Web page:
Thursday, September 27, 2007

Throwing the Shuttle

Amount woven yesterday: 3.0"
Amount woven to date: 3 yards + 3"

Dorothy recently brought up a very important point about weaving technique in her blog. She pointed out the need for throwing the shuttle with each hand in the same way and the need for keeping the shuttle away from the body when beating the weft thread in.

When the shuttle is thrown through the warp, it emerges close to the open beater near the shafts. The yarn coming out of that shed and leading to the shuttle is thus at an angle to the fell. When the beater is then brought to the fell, and the hand holding the shuttle remains up close to the shafts, a fair amount of weft is pulled into the warp. Indeed, if you pull the beater slowly and watch the weft coming out of the shuttle, you can see the beater pulling more weft out of the shuttle as it approaches the fell. If you allow your shuttle holding hand to follow the beater and move down towards the fell, much less thread gets pulled into the warp. The end result will be more draw-in. The warp width will shrink.

How steep the angle is between the fell and the shuttle as it is held near the shafts depends on where the fell is. The closer the fell is to the shafts the less steep the angle is and the less thread that will be pulled into the warp. This raises two issues.

First, to have a consistent amount of draw-in, the warp has to be moved forward frequently, probably every 1"-2", Consistent draw-in is very important for consistent beating. Consistent draw-in may not guarantee even beating throughout the cloth, but it will definitely help.

Second, a decision has to be made as to where to maintain the fell. Close to the front beam? Half-way between the front beam and the shafts? Close to the shafts? Some people call that half-way point the "sweet" spot. That is the point where the beater will be closest to perpendicular to the warp. It is probably best to aim for that "sweet" spot. This is not an issue for the floating beater, if I understand the mechanics correctly. The floating beater will always hit the fell at an angle perpendicular to the warp.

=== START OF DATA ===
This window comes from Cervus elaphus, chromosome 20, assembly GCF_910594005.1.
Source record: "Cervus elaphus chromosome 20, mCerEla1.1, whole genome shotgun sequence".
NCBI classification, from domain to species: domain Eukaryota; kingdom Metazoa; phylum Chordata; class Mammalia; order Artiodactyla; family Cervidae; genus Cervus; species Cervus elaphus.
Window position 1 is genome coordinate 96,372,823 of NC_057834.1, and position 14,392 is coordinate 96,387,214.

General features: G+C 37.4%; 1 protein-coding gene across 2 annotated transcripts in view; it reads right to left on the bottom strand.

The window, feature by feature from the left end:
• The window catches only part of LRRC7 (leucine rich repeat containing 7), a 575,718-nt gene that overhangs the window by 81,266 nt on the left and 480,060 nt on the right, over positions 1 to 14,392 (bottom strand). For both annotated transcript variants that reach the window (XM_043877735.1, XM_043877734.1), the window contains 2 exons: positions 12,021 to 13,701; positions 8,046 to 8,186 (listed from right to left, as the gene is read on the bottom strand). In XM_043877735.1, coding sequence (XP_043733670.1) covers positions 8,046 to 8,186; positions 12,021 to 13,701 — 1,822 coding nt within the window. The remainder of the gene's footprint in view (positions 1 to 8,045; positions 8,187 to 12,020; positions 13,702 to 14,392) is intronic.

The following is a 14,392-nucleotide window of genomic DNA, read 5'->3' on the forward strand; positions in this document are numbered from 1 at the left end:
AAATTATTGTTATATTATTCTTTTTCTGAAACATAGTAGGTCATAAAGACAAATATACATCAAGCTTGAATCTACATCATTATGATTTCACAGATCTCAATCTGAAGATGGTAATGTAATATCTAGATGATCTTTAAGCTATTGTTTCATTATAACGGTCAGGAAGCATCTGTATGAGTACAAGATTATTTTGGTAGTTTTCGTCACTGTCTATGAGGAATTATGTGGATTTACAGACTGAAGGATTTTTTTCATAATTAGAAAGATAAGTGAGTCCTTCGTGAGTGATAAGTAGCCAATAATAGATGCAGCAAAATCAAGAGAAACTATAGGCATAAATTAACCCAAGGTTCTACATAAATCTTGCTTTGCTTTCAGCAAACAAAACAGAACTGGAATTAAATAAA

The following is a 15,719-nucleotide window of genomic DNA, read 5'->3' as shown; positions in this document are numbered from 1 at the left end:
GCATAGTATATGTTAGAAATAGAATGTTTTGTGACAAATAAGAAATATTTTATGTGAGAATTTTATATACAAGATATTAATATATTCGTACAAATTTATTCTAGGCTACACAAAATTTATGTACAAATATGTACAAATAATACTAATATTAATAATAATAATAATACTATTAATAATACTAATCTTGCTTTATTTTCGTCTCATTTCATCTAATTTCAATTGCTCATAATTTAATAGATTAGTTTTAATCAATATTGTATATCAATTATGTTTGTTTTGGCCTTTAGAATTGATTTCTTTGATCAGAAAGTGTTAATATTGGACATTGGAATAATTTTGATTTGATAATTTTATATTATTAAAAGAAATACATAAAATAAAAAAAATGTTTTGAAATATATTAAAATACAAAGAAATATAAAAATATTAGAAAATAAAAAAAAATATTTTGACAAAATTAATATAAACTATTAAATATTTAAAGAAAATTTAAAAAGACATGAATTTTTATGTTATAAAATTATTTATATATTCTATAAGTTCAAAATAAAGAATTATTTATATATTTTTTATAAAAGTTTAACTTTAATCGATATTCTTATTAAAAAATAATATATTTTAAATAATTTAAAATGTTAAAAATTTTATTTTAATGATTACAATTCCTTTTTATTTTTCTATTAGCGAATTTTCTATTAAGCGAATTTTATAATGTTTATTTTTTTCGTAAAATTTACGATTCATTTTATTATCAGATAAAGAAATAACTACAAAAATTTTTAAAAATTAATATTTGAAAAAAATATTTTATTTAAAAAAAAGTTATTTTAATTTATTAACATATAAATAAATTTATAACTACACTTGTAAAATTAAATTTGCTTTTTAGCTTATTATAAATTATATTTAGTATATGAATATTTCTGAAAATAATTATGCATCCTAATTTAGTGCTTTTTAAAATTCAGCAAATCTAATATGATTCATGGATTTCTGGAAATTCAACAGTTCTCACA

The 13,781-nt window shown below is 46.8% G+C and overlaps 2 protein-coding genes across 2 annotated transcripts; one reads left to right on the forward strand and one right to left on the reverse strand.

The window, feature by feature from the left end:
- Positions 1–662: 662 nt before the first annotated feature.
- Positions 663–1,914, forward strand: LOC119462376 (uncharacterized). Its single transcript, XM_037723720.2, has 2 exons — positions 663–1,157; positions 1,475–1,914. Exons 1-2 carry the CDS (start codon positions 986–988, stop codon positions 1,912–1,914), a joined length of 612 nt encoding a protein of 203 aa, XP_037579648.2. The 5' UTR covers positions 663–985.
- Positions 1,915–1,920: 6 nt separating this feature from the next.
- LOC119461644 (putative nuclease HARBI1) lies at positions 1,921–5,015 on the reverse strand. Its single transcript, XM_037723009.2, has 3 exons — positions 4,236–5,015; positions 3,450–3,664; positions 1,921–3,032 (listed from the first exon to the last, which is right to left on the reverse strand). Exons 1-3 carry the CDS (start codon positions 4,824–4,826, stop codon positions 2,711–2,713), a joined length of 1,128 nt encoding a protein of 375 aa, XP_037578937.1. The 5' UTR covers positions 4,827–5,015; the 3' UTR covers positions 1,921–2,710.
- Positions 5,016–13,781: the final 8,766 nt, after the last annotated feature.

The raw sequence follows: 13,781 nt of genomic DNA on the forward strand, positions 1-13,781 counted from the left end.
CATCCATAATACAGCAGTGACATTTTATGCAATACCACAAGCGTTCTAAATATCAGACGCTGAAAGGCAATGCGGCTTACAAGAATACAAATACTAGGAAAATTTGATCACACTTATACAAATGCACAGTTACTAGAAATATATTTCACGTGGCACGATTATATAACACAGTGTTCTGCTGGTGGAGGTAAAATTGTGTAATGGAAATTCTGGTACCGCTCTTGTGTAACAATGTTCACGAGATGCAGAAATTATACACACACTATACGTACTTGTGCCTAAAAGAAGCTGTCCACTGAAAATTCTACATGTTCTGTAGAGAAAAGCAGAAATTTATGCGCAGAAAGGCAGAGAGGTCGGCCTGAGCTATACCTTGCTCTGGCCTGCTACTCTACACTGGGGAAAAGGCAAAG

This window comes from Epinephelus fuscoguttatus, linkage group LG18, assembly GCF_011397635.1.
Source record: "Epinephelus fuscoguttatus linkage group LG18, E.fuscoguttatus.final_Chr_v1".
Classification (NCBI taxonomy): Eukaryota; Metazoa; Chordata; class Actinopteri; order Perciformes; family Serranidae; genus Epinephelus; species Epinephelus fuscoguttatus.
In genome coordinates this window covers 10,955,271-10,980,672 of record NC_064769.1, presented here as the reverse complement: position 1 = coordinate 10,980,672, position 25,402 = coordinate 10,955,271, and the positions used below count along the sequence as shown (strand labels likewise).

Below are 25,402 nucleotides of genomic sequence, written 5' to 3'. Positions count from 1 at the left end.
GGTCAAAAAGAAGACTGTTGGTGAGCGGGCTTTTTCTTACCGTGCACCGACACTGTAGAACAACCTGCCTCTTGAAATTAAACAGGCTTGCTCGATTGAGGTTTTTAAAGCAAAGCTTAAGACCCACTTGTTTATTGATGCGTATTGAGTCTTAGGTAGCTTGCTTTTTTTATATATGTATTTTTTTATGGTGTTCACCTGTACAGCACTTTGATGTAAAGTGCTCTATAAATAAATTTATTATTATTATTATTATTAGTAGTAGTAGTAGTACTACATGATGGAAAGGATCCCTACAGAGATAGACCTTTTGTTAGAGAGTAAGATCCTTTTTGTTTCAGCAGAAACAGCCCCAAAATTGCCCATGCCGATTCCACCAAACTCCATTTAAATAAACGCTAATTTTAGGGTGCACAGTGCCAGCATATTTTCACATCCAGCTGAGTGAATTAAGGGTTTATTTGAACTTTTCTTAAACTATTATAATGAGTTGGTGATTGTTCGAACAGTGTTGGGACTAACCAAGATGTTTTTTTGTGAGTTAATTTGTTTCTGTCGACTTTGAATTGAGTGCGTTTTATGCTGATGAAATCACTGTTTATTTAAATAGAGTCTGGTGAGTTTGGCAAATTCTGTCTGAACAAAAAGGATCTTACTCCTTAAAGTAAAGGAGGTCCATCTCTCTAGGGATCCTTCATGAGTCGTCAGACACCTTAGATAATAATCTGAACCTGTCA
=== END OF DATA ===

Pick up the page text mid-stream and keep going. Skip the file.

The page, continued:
I tend to keep the fell close to the front beam. Doing this, allows me to beat in more weft yarn and to beat more closely. As the warp threads on the edges get closer together because of draw-in, it becomes more difficult to beat as closely as I want to because those closely spaced edge threads offer too much resistance. That is the main reason that I often use temple. The temple gets those threads spaced out so that I can pull the beater closer.

Using an end feed shuttle creates a little blip in this issue. In an end feed shuttle the thread does not emerge from the center of the shuttle but from the end. When the shuttle is thrown from right to left, the thread will emerge from the far end of the shuttle because it is on the left side that it comes out of. But when the shuttle is thrown from left to right, the left side is closest to the warp and so will not pull out as far as it does when it is thrown from right to left. This difference may create a small difference in the appearance of each selvedge, at least that is what some weavers say. Oh well, nothing perfect under the sun, as they say.

One of the most important things about Dorothy's discussion, I think, is her focus on the need for self-analysis, the need to watch and analyze what you are doing. And she is good at it!

1 comment:

Leigh said...

I found Dorothy's post very informative too. My right selvedge is my least satisfactory and her post made me realize that I needed to pay closer attention to my body movements as I weave. After reading your post, I'm going to have to pay attention to how I handle the shuttle in terms of hand postion as I beat. I've been very aware that I have too much draw in, and have been working on that. You've given me some information to go on. Thanks!